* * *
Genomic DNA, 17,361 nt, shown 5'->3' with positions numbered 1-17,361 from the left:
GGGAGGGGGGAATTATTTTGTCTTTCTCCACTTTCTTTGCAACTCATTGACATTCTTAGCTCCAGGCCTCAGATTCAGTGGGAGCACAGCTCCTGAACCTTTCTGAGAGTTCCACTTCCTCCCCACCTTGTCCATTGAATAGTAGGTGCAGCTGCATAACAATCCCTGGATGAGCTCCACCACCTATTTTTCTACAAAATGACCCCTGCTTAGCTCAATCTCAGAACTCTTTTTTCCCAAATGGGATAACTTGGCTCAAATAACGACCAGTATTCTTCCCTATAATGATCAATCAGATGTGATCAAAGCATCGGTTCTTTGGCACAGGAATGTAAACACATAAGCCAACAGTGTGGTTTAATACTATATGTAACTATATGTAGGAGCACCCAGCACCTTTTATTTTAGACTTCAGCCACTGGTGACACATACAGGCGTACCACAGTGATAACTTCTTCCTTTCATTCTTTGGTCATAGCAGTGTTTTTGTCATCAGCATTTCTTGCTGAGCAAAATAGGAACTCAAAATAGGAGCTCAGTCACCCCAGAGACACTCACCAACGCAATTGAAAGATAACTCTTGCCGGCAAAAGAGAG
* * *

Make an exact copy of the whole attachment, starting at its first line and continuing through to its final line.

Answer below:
Genomic DNA, 17,361 nt, shown 5'->3' with positions numbered 1-17,361 from the left:
GGGAGGGGGGAATTATTTTGTCTTTCTCCACTTTCTTTGCAACTCATTGACATTCTTAGCTCCAGGCCTCAGATTCAGTGGGAGCACAGCTCCTGAACCTTTCTGAGAGTTCCACTTCCTCCCCACCTTGTCCATTGAATAGTAGGTGCAGCTGCATAACAATCCCTGGATGAGCTCCACCACCTATTTTTCTACAAAATGACCCCTGCTTAGCTCAATCTCAGAACTCTTTTTTCCCAAATGGGATAACTTGGCTCAAATAACGACCAGTATTCTTCCCTATAATGATCAATCAGATGTGATCAAAGCATCGGTTCTTTGGCACAGGAATGTAAACACATAAGCCAACAGTGTGGTTTAATACTATATGTAACTATATGTAGGAGCACCCAGCACCTTTTATTTTAGACTTCAGCCACTGGTGACACATACAGGCGTACCACAGTGATAACTTCTTCCTTTCATTCTTTGGTCATAGCAGTGTTTTTGTCATCAGCATTTCTTGCTGAGCAAAATAGGAACTCAAAATAGGAGCTCAGTCACCCCAGAGACACTCACCAACGCAATTGAAAGATAACTCTTGCCGGCAAAAGAGAG